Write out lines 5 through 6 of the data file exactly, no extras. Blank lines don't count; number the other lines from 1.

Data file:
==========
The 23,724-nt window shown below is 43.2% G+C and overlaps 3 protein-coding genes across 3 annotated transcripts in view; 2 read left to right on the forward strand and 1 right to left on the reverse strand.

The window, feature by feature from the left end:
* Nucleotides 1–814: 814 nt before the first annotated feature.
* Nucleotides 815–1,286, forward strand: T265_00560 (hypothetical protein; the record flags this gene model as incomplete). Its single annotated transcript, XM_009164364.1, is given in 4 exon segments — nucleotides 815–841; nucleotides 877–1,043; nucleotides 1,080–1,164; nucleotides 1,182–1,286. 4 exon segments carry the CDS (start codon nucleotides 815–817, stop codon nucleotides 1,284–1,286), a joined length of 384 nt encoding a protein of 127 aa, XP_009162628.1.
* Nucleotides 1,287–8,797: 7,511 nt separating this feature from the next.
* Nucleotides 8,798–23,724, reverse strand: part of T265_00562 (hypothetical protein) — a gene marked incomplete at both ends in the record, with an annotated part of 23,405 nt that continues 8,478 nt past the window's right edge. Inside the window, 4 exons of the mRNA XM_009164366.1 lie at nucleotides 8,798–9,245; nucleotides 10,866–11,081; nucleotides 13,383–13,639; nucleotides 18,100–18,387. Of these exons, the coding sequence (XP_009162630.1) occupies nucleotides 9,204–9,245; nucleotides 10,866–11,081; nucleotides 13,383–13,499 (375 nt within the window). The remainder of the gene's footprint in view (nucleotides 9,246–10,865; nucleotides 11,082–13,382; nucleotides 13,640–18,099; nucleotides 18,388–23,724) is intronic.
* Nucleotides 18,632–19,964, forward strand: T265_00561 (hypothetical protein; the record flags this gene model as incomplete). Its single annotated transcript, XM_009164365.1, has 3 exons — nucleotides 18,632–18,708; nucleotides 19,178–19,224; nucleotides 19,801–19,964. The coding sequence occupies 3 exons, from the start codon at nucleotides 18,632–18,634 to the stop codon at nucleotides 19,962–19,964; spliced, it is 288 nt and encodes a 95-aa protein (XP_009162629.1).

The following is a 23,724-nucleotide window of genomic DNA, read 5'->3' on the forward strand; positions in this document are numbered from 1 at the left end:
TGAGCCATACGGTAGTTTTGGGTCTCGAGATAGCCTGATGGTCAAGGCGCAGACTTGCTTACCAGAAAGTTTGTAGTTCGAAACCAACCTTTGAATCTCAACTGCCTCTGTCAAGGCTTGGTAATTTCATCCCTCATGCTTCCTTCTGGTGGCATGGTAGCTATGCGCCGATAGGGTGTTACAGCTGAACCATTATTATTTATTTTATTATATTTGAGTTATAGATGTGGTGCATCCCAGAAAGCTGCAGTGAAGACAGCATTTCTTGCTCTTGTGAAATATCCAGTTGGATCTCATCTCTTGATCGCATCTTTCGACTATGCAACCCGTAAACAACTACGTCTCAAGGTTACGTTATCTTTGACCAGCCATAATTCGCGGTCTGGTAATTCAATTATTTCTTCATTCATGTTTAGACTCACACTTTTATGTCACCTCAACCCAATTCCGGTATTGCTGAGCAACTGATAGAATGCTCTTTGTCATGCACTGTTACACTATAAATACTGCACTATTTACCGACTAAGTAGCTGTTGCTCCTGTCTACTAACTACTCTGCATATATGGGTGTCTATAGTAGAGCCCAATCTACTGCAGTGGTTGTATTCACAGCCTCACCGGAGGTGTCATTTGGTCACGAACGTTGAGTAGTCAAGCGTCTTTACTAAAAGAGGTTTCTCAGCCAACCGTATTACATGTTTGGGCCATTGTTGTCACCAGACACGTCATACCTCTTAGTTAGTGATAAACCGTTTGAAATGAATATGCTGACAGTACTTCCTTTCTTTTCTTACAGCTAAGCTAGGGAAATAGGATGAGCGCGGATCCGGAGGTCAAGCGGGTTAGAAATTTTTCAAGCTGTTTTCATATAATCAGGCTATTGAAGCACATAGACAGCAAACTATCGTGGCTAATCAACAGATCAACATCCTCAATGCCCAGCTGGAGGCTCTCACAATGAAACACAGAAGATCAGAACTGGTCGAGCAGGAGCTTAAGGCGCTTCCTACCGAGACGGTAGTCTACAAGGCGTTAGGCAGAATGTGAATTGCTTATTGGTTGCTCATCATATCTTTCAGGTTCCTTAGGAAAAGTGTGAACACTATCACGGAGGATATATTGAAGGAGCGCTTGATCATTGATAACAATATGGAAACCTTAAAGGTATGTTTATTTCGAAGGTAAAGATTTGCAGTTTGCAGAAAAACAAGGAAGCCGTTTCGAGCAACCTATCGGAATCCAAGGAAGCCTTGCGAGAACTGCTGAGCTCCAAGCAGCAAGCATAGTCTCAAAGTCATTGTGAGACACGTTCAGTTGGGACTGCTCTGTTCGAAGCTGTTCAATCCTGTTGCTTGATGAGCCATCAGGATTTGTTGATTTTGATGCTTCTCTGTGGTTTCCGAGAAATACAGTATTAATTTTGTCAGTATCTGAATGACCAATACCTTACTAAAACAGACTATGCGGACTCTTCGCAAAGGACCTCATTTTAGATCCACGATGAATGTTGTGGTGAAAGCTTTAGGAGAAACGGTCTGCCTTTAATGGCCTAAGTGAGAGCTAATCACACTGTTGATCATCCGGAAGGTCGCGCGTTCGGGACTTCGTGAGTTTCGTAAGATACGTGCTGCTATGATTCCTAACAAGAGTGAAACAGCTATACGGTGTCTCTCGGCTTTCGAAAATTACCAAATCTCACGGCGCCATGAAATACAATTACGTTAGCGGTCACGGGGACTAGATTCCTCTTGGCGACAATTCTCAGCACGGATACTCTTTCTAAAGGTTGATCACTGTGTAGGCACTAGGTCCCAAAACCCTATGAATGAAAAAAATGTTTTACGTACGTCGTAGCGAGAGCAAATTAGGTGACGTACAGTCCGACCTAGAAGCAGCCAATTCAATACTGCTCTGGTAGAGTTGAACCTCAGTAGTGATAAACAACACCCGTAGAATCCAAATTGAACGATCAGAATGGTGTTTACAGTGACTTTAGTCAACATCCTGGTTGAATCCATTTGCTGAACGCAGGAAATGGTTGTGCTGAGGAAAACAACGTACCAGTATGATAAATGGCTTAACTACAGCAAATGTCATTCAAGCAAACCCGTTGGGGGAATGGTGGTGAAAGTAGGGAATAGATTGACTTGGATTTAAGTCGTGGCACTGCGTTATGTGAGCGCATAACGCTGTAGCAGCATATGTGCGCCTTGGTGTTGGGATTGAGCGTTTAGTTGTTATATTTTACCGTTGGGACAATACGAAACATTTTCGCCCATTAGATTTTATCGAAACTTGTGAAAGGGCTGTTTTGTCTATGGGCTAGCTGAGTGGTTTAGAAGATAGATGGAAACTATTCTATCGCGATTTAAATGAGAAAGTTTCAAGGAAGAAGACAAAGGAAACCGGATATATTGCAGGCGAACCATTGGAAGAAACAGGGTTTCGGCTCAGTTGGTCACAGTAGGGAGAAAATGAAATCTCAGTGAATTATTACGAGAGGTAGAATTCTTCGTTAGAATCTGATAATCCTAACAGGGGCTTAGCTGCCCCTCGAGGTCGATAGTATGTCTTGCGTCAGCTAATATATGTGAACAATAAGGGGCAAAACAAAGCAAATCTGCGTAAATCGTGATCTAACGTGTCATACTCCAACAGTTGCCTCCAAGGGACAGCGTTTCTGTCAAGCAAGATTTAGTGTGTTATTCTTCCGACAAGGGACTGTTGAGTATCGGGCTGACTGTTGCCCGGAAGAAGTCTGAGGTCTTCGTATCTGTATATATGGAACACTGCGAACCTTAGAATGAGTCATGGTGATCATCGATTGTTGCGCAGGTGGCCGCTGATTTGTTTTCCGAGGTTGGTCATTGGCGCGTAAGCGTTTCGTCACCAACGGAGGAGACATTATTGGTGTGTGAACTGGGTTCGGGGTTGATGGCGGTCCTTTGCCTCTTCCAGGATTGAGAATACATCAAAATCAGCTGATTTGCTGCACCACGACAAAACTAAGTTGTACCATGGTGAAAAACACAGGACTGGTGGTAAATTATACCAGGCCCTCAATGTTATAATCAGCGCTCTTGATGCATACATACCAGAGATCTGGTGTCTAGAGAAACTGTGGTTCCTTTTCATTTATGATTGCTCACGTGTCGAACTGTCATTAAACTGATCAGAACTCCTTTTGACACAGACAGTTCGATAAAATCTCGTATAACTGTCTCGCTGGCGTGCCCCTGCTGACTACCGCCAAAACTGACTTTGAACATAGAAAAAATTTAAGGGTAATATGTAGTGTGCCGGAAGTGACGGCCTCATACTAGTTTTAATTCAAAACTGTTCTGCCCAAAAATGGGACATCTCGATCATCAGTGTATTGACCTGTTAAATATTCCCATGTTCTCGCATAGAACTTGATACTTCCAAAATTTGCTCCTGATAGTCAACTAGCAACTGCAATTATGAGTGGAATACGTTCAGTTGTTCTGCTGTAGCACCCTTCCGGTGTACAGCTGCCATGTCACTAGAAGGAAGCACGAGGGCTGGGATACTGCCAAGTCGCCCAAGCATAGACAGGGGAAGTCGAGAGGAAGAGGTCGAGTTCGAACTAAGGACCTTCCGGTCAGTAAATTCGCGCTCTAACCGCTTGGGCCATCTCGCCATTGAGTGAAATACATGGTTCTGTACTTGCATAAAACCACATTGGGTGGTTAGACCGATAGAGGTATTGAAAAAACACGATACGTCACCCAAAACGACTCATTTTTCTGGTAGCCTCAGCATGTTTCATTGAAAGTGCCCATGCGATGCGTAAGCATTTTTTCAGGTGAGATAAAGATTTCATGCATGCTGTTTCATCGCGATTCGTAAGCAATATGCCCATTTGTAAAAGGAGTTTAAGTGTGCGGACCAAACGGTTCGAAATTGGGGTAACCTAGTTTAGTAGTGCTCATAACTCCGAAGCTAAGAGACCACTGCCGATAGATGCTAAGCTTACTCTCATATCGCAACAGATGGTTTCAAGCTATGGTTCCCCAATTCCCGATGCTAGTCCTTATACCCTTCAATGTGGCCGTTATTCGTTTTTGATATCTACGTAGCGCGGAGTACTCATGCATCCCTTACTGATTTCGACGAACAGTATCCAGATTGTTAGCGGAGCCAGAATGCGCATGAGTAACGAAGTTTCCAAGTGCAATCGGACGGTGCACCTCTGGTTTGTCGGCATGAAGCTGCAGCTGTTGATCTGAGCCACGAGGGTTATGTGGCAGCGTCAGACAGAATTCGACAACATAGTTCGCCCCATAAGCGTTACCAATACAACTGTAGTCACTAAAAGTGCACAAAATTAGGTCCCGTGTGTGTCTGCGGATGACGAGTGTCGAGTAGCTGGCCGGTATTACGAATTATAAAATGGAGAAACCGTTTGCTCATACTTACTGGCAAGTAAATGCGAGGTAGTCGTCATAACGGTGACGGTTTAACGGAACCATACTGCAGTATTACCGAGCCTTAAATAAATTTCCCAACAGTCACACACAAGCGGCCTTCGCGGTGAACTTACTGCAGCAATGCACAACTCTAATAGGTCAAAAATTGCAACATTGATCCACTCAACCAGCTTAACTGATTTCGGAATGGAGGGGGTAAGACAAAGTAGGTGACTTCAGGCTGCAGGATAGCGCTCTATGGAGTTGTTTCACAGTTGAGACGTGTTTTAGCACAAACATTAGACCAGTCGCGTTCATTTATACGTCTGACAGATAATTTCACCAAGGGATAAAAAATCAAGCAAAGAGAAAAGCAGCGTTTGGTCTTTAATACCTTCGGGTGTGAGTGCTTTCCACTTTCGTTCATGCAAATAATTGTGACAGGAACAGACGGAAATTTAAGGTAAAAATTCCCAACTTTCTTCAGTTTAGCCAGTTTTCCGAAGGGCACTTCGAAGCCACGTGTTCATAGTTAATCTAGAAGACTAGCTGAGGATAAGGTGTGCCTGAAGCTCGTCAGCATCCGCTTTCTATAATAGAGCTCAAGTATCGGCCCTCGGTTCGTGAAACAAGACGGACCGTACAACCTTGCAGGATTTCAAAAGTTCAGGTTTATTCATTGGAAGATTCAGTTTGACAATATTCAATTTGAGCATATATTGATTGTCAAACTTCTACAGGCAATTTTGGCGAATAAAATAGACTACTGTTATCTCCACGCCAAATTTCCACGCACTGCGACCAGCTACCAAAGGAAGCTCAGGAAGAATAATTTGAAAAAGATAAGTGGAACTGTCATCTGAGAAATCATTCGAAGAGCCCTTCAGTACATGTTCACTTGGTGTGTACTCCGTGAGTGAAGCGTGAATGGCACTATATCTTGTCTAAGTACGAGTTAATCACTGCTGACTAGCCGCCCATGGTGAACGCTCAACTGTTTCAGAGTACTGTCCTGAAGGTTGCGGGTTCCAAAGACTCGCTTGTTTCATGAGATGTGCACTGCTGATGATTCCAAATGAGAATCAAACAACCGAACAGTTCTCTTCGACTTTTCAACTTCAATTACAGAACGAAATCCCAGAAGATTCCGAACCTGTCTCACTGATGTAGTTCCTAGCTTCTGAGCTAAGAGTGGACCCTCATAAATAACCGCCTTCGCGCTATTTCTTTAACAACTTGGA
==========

* Nucleotides 1,287–8,797: 7,511 nt separating this feature from the next.
* Nucleotides 8,798–23,724, reverse strand: part of T265_00562 (hypothetical protein) — a gene marked incomplete at both ends in the record, with an annotated part of 23,405 nt that continues 8,478 nt past the window's right edge. Inside the window, 4 exons of the mRNA XM_009164366.1 lie at nucleotides 8,798–9,245; nucleotides 10,866–11,081; nucleotides 13,383–13,639; nucleotides 18,100–18,387. Of these exons, the coding sequence (XP_009162630.1) occupies nucleotides 9,204–9,245; nucleotides 10,866–11,081; nucleotides 13,383–13,499 (375 nt within the window). The remainder of the gene's footprint in view (nucleotides 9,246–10,865; nucleotides 11,082–13,382; nucleotides 13,640–18,099; nucleotides 18,388–23,724) is intronic.